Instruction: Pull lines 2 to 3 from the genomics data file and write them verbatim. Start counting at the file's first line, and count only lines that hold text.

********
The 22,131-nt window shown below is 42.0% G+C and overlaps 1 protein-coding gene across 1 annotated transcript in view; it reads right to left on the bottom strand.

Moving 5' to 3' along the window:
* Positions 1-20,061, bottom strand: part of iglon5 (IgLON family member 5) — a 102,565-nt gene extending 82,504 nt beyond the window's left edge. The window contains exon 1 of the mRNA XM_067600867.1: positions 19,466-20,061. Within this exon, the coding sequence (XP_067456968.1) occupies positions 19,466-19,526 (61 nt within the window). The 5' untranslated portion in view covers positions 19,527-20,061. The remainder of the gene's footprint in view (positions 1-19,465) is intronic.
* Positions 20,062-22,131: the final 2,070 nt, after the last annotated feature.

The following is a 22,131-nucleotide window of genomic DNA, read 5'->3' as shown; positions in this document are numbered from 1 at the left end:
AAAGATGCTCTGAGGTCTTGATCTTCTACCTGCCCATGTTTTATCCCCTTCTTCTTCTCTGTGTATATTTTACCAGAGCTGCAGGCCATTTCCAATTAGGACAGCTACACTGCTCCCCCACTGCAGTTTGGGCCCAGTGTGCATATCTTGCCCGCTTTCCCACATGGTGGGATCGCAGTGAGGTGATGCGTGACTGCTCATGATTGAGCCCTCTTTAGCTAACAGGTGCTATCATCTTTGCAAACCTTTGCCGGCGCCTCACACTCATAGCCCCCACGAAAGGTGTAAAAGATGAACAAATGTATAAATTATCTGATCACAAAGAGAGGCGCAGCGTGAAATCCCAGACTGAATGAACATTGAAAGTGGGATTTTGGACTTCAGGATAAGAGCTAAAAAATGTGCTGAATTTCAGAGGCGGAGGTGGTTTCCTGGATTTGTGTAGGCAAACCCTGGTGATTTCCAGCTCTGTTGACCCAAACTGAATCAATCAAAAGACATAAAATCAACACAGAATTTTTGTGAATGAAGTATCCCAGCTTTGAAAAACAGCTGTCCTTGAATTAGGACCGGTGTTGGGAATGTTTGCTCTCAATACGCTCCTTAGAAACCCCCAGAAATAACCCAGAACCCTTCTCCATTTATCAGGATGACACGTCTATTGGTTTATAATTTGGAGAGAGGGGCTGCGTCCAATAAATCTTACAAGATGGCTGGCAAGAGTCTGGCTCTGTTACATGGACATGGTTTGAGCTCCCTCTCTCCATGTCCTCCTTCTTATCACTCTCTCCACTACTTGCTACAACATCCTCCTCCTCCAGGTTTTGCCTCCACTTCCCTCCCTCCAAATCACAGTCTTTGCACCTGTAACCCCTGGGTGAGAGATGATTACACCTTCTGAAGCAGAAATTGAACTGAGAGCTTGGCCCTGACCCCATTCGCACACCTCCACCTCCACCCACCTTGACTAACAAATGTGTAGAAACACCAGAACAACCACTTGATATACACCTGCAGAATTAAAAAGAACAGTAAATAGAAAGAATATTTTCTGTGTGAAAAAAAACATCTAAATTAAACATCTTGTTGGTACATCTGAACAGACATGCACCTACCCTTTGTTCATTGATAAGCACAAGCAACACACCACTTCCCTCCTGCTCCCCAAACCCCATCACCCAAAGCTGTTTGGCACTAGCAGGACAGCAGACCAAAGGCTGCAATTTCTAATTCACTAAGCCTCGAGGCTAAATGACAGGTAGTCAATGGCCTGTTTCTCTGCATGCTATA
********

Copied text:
Moving 5' to 3' along the window:
* Positions 1-20,061, bottom strand: part of iglon5 (IgLON family member 5) — a 102,565-nt gene extending 82,504 nt beyond the window's left edge. The window contains exon 1 of the mRNA XM_067600867.1: positions 19,466-20,061. Within this exon, the coding sequence (XP_067456968.1) occupies positions 19,466-19,526 (61 nt within the window). The 5' untranslated portion in view covers positions 19,527-20,061. The remainder of the gene's footprint in view (positions 1-19,465) is intronic.